In 1957, SOM designed the former International Arrivals Building for New York’s Idlewild Airport (not the John F. Kennedy International Airport). By the mid 1990s, the facility had become cramped and outdated. SOM led a revitalization effort to create a spacious new building that could meet the needs of modern air travel.
The resulting terminal – a three- level facility able to serve seven million passengers yearly – reasserted JFK’s status as the preeminent gateway to North America. Considered at the time of its completion to be a model terminal for the 21st century, the building embraces efficiency and functionality as exciting elements of the travel experience.
The steel-and-glass-span building recalls the tradition of great civi transportation hubs. A sweeping roof with linear skylights admits daylight, saving a considerable amount of energy. The addition of two-level roadways (one for pick-ups, one for drop offs) facilitates a smooth flow of traffic outside the building. Inside, a clear layout and improved signage enable passengers to easily navigate the vast terminal.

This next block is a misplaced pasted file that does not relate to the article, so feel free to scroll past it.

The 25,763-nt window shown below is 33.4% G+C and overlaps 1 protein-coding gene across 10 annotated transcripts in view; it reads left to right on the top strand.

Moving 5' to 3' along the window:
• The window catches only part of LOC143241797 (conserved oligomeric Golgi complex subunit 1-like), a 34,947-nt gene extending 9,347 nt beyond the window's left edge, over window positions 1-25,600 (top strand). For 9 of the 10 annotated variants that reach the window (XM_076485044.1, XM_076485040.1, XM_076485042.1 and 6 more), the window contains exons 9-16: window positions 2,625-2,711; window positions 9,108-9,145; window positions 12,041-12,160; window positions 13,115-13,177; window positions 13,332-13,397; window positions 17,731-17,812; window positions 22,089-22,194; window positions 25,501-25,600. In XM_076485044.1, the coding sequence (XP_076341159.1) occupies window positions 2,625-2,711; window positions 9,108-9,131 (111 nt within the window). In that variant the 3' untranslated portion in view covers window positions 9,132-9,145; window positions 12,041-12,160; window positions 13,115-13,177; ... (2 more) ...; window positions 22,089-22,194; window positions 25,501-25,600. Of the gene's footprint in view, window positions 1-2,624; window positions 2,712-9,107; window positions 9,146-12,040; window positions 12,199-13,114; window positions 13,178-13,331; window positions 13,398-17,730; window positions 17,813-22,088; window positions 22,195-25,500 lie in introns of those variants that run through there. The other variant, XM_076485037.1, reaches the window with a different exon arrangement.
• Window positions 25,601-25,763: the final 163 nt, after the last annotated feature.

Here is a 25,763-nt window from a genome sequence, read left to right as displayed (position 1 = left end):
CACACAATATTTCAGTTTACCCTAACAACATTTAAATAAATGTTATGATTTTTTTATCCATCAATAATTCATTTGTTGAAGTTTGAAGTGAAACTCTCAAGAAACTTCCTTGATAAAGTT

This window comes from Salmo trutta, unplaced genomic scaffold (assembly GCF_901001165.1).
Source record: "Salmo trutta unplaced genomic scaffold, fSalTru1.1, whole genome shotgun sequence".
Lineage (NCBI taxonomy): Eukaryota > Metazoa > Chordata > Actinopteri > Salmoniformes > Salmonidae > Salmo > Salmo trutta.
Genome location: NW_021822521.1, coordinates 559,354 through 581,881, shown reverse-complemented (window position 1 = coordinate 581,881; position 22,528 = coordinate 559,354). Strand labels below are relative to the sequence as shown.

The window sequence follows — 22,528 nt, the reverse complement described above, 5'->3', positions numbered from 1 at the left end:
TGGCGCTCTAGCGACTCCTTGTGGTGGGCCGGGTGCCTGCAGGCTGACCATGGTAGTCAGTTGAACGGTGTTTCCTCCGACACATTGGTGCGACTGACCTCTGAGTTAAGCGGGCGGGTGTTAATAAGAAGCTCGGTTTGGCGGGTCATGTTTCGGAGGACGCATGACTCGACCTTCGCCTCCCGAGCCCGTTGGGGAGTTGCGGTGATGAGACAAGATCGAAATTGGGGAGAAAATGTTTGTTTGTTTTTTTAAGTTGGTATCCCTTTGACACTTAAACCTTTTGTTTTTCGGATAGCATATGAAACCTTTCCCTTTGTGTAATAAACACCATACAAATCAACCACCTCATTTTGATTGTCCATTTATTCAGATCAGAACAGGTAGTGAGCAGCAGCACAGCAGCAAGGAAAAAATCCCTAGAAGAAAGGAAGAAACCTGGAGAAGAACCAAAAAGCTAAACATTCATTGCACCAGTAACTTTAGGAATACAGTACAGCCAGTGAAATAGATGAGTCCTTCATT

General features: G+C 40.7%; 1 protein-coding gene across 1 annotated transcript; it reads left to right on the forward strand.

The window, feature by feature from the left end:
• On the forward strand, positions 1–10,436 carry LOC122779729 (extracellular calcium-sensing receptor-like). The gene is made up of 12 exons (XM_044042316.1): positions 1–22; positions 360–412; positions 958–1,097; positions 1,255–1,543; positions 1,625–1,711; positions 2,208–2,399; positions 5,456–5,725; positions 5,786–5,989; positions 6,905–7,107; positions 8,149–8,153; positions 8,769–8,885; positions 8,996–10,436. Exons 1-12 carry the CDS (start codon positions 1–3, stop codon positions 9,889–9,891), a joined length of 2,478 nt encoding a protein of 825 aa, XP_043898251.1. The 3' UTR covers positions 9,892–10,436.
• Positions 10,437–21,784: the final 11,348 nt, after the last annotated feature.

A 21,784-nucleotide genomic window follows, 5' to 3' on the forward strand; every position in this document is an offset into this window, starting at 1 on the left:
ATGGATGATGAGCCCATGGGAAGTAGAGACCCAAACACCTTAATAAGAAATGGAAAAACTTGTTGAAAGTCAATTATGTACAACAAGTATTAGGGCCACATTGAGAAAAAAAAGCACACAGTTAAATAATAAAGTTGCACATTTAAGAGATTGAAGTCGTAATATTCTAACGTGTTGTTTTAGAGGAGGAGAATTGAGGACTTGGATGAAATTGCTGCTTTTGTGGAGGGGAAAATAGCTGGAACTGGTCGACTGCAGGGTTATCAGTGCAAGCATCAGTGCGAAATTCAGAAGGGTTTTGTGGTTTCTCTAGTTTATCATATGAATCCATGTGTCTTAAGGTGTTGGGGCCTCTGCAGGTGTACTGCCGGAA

Location: New York, NY, United States
Architects in Charge: Skidmore, Owings & Merrill
Design Partner Emeritus: David Childs
Managing Partner: Anthony Vacchione
Planner: Derek Moore
Area: 1500.0 m2
Project Year: 2001
Photographs: Douglas Spranger
Client: JFK IAT Project Team JFK International Airport
Construction Manager: Morse/Diesel (now AMEC)
Baggage Handling: Chermayeff & Geismer Associates
Landscape / Irrigation: Judith Heintz Landscape Architecture
Cost Estimating: Hanscomb Associates
Acoustics: Ove Arup & Partners
Lighting: SBLD Studio
Art Consultant: Wendy Feuer Public Arts & Design Consultant